The anti-diabetic medication metformin led to modest benefits on weight and insulin resistance in children and adolescents with obesity, although the evidence driving that conclusion was of “varying quality,” according to a systematic review from Canada.
The review of two dozen randomized controlled trials (RCTs; n=1,623 patients) showed that metformin resulted in a modest decrease in BMI, BMI z score, and homeostatic model assessment of insulin resistance (HOMA-IR) relative to placebo:
- BMI: range of mean values −2.70 to 1.30 versus −1.12 to 1.90.
- BMI z score: range of mean values −0.37 to −0.03 versus −0.22 to 0.15.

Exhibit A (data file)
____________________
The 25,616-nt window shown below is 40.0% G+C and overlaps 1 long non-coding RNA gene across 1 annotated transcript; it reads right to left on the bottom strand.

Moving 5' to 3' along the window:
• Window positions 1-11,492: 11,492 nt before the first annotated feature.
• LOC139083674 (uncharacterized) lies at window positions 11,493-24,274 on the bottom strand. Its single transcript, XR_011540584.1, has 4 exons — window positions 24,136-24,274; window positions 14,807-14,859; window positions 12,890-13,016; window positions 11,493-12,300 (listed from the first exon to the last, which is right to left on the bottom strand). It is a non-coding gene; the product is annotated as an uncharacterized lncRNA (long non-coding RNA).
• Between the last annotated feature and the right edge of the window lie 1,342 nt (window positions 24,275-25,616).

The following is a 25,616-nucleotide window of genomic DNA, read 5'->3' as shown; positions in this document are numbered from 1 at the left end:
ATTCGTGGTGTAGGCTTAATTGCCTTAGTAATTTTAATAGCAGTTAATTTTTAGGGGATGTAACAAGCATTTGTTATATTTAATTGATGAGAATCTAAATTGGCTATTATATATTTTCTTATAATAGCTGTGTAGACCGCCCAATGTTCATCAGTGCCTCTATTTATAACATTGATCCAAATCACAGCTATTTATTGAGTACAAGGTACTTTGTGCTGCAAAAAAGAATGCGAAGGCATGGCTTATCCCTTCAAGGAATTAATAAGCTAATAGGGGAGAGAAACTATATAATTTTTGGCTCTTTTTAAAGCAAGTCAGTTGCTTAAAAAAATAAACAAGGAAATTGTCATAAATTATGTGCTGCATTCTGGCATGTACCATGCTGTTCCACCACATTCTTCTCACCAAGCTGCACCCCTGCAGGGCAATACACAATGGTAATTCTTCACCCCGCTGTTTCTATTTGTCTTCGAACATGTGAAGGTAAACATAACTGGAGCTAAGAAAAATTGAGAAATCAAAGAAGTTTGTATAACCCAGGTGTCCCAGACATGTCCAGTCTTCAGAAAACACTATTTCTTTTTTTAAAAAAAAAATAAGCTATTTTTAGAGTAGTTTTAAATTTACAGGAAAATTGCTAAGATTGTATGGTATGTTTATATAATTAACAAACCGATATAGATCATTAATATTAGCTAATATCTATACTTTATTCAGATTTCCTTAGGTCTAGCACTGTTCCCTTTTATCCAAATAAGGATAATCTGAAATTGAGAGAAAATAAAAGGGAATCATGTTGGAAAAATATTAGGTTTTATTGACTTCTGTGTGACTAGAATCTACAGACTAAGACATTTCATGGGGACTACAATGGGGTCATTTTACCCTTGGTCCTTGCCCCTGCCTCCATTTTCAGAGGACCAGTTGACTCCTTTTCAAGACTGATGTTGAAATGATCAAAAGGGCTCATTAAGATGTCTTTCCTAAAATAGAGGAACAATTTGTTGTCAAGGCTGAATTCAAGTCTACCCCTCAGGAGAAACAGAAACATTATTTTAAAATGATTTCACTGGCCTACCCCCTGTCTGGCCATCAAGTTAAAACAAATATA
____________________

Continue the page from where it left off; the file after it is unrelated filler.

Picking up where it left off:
- HOMA-IR: range of mean values −3.74 to 1.00 versus −1.40 to 2.66.
However, “the available evidence is of varying quality, with high drop-out rates, and higher-quality studies had smaller estimated treatment effects, suggesting some uncertainty in its clinical beneﬁts,” stated Kristian B. Filion, PhD, of McGill University in Montreal, and co-authors.
Moreover, metformin therapy in this population resulted in a higher frequency of gastrointestinal adverse effects, including diarrhea, abdominal pain, epigastric pain, vomiting, nausea, and loose stool, with a range of 2% to 74% versus 0% to 42%, they reported in Pediatrics.
Use of the agent for weight loss in most kids is generally off-label, as metformin is not approved for use in patients ages <18 years in Canada, while in the U.S. it is currently FDA-approved as an oral medication in children ages >10 years with type 2 diabetes.